James Franco Talks Frustrations With Traditional Filmmaking, Benefits of Going Independent

“Yosemite” producer sits down for “Coffee With James Franco” session at Slamdance 2015 to talk about the benefits of going independent

James Franco closed out Slamdance’s 21st festival on Thursday by sitting down for its latest “Coffee With” event. His candid chat about independent filmmaking was followed by a screening of “Yosemite,” which Franco produced through his Rabbit Bandini Production company.

The film, directed by Gabrielle Demeestere, chronicles the adventures of three 5th grade friends as they and their suburban community must deal with the looming threat of a mountain lion.

Franco’s passion for independent film has a direct correlation with what he finds challenging about the traditional movie business. He talked about being “very frustrated by the fact that I’d really trained as an actor, but I was still dependent on all these other people to work.”

He said that the best way to bring a film vision to life is to “find your people.” It’s one of the lessons he teaches students at Studio 4, his own acting and film schools in New York and Los Angeles.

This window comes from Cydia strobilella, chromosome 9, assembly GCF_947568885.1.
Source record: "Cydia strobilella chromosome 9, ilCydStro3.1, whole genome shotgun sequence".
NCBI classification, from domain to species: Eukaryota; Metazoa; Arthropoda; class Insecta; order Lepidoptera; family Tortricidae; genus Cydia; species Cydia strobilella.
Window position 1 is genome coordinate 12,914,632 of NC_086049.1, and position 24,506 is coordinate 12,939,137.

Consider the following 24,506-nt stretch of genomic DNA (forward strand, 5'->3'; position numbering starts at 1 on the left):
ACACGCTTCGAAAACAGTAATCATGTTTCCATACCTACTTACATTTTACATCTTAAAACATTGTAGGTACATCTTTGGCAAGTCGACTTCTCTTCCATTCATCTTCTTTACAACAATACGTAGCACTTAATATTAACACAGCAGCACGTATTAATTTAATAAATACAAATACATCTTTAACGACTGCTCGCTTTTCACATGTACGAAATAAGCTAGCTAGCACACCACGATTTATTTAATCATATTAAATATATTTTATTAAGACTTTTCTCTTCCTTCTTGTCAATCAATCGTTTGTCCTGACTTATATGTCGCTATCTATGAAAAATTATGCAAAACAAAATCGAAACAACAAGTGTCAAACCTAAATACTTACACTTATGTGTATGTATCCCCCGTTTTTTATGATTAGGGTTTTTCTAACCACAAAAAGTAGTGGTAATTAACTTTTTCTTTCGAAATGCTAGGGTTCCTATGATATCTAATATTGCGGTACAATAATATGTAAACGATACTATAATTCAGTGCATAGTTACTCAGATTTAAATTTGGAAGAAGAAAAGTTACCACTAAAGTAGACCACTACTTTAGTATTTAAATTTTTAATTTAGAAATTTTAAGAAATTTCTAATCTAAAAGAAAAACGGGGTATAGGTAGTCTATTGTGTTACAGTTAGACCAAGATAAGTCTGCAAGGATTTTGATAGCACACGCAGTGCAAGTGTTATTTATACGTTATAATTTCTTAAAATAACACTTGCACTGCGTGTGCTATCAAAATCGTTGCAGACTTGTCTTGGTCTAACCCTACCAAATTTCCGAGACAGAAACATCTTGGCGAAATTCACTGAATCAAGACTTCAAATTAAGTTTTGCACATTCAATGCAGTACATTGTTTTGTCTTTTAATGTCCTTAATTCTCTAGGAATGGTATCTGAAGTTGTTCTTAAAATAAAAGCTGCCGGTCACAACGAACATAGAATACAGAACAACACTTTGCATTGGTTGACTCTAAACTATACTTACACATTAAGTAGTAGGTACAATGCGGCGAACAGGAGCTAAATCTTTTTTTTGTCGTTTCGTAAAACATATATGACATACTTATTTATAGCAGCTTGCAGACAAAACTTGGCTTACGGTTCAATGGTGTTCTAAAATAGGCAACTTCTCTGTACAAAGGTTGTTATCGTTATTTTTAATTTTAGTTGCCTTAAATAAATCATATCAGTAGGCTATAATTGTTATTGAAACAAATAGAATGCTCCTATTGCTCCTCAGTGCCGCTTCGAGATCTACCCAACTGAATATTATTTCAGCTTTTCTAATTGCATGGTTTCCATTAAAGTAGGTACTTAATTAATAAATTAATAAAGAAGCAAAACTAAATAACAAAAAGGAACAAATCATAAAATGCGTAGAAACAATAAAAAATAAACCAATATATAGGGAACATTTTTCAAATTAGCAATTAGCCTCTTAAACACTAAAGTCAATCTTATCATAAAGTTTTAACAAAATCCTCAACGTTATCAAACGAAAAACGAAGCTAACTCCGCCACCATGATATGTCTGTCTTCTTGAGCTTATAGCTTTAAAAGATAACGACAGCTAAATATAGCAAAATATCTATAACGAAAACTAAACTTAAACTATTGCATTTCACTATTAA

“One of the things I really try to emphasize there is community,” he said. “So that your not just dependent on the gatekeepers [of this] insular industry.”

Franco said said that either you’re “a Seth Rogen who can write and act and direct” or you have your people that can make movies, and then you just go and do it.

“Yosemite” is the result of that very approach.

The most boring part of filmmaking to me is knocking on doors, trying to pitch ideas to people,” Franco said. “Isn’t it so much more fun to go out and make it and then show people and they get excited about it?”

It’s that very approach that he not only teaches in principal in his classes, but in practice as well. “That’s how I run my graduate classes. All those classes are production based,” Franco said. “And by the end, every year, each class has a movie.”